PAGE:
Saturday, July 27, 2013

The libertarian paradox

The Libertarian Paradox - Llewellyn H. Rockwell Jr. - Mises Daily:

July 25, 2013 - "As libertarians attempt to persuade others of their position, they encounter an interesting paradox. On the one hand, the libertarian message is simple. It involves moral premises and intuitions that in principle are shared by virtually everyone, including children. Do not hurt anyone. Do not steal from anyone. Mind your own business.

"A child will say, 'I had it first.' There is an intuitive sense according to which the first user of a previously unowned good holds moral priority over latecomers.... By extension, everyone justly holds as his own property those goods with which he has mixed his labor. Cultivating land, picking an apple — whatever the case may be, we say that the first person to homestead property that had previously sat in the state of nature without an individual owner could call himself its owner.

"In addition to being just, this rule also minimizes conflict. It is a rule everyone can understand, based on a principle that applies to all people equally. It does not say that only members of a particular race or level of intelligence may own property. And it is a rule that definitively stakes out ownership claims in ways that anyone can grasp, and which will keep disputes to a minimum....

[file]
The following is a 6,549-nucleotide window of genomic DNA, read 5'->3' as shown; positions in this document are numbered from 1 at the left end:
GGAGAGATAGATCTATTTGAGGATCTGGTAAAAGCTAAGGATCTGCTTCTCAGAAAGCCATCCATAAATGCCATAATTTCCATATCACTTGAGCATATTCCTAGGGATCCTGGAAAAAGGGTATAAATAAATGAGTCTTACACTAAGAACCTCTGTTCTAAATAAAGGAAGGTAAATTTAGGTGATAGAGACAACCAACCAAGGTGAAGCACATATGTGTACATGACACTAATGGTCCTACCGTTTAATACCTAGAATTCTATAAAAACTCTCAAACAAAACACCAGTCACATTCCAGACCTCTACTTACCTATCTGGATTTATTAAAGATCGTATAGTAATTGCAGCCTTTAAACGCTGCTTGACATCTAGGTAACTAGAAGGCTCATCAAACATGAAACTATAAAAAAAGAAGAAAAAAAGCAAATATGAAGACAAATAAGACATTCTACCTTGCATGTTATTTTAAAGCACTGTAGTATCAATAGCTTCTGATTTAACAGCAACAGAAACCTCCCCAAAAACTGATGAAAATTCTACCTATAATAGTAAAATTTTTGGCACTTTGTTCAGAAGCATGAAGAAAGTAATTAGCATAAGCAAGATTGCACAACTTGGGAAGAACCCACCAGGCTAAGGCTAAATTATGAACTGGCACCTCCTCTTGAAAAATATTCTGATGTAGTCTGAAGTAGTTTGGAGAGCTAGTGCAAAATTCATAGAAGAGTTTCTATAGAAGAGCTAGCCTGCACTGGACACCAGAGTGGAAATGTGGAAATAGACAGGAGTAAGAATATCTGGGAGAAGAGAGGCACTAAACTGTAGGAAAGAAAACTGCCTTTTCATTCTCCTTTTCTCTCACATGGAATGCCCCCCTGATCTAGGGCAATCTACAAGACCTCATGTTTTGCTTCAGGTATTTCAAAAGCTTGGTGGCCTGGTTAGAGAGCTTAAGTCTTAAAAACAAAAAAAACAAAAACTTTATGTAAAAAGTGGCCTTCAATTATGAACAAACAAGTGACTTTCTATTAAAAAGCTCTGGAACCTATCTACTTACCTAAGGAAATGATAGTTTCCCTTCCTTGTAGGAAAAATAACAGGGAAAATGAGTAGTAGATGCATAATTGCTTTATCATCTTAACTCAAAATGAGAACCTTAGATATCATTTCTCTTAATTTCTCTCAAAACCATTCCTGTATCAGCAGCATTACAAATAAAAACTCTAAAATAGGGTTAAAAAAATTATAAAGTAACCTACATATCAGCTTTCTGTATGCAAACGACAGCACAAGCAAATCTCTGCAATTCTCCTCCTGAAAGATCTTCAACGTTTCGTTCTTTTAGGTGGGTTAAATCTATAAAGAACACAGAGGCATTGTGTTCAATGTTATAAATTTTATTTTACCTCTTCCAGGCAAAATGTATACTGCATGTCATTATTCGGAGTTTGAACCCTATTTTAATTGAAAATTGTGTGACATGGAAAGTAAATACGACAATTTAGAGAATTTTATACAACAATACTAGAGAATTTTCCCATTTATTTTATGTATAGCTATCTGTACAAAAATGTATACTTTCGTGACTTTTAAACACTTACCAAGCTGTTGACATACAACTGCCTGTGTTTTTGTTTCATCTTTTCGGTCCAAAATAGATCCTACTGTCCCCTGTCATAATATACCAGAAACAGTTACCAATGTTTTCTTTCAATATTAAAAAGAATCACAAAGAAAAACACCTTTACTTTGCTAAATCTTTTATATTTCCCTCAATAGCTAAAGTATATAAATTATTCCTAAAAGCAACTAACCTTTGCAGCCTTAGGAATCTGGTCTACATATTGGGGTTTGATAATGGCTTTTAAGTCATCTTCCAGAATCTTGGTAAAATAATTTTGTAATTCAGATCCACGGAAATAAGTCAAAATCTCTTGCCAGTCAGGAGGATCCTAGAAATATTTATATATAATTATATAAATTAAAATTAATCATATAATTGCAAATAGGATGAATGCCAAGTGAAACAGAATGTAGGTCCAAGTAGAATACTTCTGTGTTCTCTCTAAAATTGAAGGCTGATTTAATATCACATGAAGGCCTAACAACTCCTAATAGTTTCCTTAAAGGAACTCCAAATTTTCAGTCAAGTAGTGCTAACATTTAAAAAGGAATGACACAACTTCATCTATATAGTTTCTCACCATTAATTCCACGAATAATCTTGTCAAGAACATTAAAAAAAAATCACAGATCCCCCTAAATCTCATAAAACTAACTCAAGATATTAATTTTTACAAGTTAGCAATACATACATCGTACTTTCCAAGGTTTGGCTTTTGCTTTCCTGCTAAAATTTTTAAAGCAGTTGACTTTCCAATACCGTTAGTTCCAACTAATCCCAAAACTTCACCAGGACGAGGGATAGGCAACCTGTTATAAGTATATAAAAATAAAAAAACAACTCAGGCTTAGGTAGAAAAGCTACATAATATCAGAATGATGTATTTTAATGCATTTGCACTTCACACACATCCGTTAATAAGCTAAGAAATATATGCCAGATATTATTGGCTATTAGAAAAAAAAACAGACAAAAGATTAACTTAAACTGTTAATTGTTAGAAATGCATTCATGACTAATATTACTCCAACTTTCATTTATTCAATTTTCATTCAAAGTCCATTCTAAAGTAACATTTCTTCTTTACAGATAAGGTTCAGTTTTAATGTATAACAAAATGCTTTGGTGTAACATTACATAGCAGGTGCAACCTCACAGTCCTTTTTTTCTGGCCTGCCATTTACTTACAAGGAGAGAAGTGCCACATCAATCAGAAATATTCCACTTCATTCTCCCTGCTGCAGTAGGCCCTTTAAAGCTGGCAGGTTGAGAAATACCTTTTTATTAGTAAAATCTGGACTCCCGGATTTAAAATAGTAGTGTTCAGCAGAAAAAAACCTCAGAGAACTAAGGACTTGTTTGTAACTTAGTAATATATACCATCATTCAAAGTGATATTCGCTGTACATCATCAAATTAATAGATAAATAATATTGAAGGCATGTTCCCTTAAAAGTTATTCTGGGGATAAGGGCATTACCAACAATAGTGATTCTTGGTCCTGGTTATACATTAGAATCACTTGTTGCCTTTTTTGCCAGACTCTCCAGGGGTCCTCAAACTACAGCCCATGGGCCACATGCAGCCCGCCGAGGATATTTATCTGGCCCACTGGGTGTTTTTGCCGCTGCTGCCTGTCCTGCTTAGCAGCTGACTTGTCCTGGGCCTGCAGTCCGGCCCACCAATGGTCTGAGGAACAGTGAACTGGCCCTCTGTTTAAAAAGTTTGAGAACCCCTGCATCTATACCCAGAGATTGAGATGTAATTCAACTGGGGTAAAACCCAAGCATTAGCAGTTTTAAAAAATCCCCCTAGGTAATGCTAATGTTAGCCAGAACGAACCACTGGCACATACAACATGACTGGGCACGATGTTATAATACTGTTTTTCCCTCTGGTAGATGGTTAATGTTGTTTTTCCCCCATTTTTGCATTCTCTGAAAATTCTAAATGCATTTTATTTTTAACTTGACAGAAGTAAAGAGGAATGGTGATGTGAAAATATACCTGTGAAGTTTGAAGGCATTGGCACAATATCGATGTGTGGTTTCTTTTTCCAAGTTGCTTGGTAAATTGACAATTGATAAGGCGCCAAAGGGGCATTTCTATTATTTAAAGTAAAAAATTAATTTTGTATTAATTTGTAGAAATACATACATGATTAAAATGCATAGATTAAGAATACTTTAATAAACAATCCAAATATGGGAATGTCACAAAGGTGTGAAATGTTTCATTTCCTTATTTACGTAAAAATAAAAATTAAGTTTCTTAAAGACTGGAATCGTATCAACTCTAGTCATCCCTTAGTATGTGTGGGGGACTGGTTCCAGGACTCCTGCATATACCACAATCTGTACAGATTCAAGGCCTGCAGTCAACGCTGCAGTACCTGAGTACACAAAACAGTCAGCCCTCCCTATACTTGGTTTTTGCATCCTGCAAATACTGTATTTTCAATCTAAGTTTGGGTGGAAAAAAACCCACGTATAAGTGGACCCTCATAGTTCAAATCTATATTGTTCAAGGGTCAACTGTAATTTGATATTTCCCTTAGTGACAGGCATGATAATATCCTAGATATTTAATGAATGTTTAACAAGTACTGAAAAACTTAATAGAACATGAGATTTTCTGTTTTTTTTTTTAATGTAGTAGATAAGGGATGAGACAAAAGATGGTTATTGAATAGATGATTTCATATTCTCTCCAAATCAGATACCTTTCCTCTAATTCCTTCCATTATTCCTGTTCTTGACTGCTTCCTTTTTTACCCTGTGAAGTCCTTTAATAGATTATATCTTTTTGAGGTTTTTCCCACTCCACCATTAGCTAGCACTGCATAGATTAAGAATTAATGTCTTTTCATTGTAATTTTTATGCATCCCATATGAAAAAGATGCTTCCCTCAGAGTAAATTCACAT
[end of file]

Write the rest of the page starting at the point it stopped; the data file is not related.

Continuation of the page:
"These principles are easy to grasp, and as I’ve said, they involve moral insights which practically everyone claims to share.

"And here is the libertarian paradox. Libertarians begin with these basic, commonly shared principles, and seek only to apply them consistently and equally to all people. But even though people claim to support these principles, and even though most people claim to believe in equality — which is what the libertarian is upholding by applying moral principles to everyone without exception — the libertarian message suddenly becomes extreme, unreasonable, and unacceptable.

"Why is it so difficult to persuade people of what they implicitly believe already?"

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